Such an undignified name for such a solemn place: the Shaker cemetery in Harvard, Massachusetts, one remnant of the industrious community of Shaker non-genealogical families that resided in this beautiful Massachusetts town from 1769 until the First World War. But that’s what people call it. I had a hankering to see it the other day, and so I drove to Harvard and asked for directions, because it’s a bit off the beaten path (I never use my phone for navigational purposes on a road trip; that would defeat the whole point for me–it’s either wander or inquire): oh, the Lollipop Cemetery? Just drive towards Ayer and take a right on South Shaker Road. And so I did and there it was.
The gate was locked, and I didn’t want to trespass on this sacred ground, but I think you can comprehend the lollipop characterization of these cast iron markers, which replaced the original stones from 1879. Here is a close-up of an individual marker from a wonderful site where you can research both the cemetery and its inhabitants, as well as a rather haunting photograph from Clara Endicott Sears’ Gleanings from Old Shaker Journals (1916). The Harvard Shaker community closed down in the following year, and the cemetery was deeded to the town of Harvard in 1945.
Boston patrician (with Salem roots) Clara Endicott Sears (1863-1960) became devoted to preserving the memory and material of the Harvard Shakers as their numbers dwindled to single digits. She had already established one of America’s first outdoor museums adjacent to her summer home on Prospect Hill a few miles down the road after she realized that a farmhouse on her property had been the site of Bronson Alcott’s short-lived Transcendentalist experiment when the few remaining Shakers in Harvard began selling their buildings.Clara bought the original 1794 office building and moved it to her hilltop museum, uniting Transcendentalist and Shaker visions (and later those of Native Americans and Hudson River Valley artists). Following this path, I drove over to the Fruitlands Museum, passing a few more Shaker structures along the way.
Ruins of the Old Stone Barn and the South Family Building, Harvard Shaker Village.
The interpreters at Fruitlands emphasized “community” as the theme tying Transcendentalists and Shakers together rather than any Utopian dream, which seems appropriate to me, especially as the latter were entrepreneurial workers and the former were idealistic intellectuals. The relocated Shaker office is a testament to the aesthetic and industrious pursuits of the brothers and sisters; I came away overwhelmed by the sheer drive of young seedsman Elisha Myrick, who left the Harvard community, like many of his brethren, around the time of the Civil War. I just felt sorry for the Alcott children, who had to endure a cold and hungry 6 months in the farmhouse just down the road.
At Fruitlands: Shaker artistry and industry, the Alcott Farmhouse, and artist-in-residence Carolyn Wirth’s 3D take on Shaker gift drawings, installed in a grape arbor.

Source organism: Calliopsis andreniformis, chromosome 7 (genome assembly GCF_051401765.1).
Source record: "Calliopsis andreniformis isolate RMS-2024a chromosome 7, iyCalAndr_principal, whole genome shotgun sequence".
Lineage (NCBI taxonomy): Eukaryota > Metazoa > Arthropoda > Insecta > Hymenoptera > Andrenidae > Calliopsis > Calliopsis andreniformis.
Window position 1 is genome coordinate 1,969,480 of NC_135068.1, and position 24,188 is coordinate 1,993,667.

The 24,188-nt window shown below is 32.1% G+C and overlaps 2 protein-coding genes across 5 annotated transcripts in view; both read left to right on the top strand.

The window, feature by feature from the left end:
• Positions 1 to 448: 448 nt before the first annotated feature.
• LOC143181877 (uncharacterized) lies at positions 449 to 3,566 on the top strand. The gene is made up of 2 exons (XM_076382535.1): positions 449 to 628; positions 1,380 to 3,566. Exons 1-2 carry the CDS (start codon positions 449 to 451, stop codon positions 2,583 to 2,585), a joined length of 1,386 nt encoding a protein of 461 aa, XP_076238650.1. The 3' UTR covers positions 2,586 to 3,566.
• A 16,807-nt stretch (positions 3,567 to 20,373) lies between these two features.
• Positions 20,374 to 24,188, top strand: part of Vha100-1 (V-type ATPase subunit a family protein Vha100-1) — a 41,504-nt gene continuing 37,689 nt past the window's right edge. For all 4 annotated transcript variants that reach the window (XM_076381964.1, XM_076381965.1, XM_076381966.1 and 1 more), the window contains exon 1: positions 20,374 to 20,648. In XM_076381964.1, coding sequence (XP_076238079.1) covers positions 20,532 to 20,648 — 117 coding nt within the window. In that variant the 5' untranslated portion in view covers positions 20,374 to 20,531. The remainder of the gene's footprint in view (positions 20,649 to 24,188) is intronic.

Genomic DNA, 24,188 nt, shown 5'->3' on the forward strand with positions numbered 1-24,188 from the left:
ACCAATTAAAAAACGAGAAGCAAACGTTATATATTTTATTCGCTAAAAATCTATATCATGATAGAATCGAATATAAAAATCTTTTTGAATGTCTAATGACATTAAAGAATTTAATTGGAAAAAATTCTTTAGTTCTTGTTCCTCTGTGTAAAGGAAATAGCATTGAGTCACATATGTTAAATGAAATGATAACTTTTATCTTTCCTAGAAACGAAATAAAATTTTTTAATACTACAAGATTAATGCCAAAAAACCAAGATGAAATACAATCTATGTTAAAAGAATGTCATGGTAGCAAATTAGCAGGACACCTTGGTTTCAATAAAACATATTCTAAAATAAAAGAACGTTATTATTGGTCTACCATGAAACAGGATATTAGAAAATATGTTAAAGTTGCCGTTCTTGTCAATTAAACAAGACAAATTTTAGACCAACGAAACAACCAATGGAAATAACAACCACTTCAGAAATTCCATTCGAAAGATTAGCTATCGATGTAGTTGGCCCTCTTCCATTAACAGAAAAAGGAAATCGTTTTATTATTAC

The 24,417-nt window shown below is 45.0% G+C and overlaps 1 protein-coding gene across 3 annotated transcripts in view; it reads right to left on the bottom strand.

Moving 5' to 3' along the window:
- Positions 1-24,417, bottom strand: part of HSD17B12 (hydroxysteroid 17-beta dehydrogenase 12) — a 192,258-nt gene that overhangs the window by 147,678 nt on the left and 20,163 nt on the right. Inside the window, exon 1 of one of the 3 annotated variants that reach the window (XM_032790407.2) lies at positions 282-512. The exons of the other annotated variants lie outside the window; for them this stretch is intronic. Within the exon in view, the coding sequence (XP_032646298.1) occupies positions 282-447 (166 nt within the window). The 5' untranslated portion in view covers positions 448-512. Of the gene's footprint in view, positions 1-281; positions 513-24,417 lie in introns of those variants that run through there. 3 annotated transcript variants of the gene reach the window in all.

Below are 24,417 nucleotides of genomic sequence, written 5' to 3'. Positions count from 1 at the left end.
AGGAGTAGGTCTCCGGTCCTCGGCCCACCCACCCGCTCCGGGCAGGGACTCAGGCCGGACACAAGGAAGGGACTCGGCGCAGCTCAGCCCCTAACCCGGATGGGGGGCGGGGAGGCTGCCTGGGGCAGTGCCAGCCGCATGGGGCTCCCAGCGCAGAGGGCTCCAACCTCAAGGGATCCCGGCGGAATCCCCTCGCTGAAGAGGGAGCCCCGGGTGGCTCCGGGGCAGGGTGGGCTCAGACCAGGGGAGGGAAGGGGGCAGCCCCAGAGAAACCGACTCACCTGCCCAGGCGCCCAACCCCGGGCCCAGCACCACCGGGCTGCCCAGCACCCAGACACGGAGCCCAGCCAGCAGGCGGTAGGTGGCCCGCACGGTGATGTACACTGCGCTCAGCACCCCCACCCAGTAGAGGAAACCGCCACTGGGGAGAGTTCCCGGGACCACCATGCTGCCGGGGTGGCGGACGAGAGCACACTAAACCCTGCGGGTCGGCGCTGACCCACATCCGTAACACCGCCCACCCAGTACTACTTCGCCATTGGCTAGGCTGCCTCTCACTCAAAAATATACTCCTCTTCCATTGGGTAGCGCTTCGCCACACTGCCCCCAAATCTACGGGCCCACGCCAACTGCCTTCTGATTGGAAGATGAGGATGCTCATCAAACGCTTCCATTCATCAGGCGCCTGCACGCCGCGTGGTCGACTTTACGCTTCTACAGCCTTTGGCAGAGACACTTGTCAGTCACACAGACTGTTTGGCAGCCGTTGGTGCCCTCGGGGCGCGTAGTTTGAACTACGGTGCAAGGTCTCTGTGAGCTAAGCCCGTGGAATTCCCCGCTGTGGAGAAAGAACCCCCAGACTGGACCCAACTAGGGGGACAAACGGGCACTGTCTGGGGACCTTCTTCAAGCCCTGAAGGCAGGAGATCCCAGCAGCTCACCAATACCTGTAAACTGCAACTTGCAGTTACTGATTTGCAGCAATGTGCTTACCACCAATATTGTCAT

Driving out past the town common, I was waylaid by some beautiful houses: Harvard is really gorgeous, and calm. I drove back to Salem thinking (not for the first time) that perhaps it was a little too busy (and loud!). I hope I’m not turning into my great-great-great? grandfather, who sold everything (including a beautiful Tudor house), and left his family and friends in England for America, and the Shaker community of New Lebanon, New York.
Just a few Harvard houses: this first one was once a tavern, I presume.
August 26th, 2016 at 6:12 am
Beautiful photos. I am putting it on my list! Thank you.
August 26th, 2016 at 6:26 am
I love the arbor with the Shaker Tree of Life sculpture incorporated! Having grown up in a town that was founded by Shakers and still has a Shaker museum we visited regularly we had that image all around us.
August 26th, 2016 at 7:03 am
I thought you would enjoy reading or at least find interesting this particular blog entry. I’m sure you know about the place already but I thought you might like reading the story.
Sent from my iPhone
August 26th, 2016 at 7:32 am
“It’s either wander or inquire” — love that.
August 26th, 2016 at 8:19 am
The Shakers had a beautiful sense of simplicity and style.
August 26th, 2016 at 2:25 pm
[…] We are always interested at the FORUM about what visitors from out of town or out of state say and think about our town of Harvard especially regarding our historic preservation. Sure, we watch our ‘stats’ on who is visiting us and what our ‘hit rate’ is from day to day (the number of Internet travelers that visit our website), but we were especially delighted to hear from Donna Seger today who had recently visited our website. And, she actually came to town for a ‘real’ visit. Returning home, she published an article on her blog (Streets of Salem) about her experience. Take a look. I think you will find it interesting: https://streetsofsalem.com/2016/08/26/the-lollipop-cemetery/ […]
August 26th, 2016 at 3:14 pm
Check out this museum house which is for sale in the Harvard village of Still River! It’s a gem and needs the next “Steward in Time” to farm or ranch this historic Patriot farm from 1782: http://www.oldhouses.com/16569?searchlist=16569%2C26002%2C25316%2C25777&searchname=located%20in%20Massachusetts&&searchdest=%2Flistings%2FMA
August 26th, 2016 at 4:46 pm
What a great blog posting!
PS: You passed my road on the way to the cemetery,) 🙂
You’re right; Harvard is calm and relatively quiet. The Shaker Village has been dutifully preserved, and has the last remaining Shaker stone building in existence. It’s along Shaker Road past the cemetery, and across from the other giant communal house.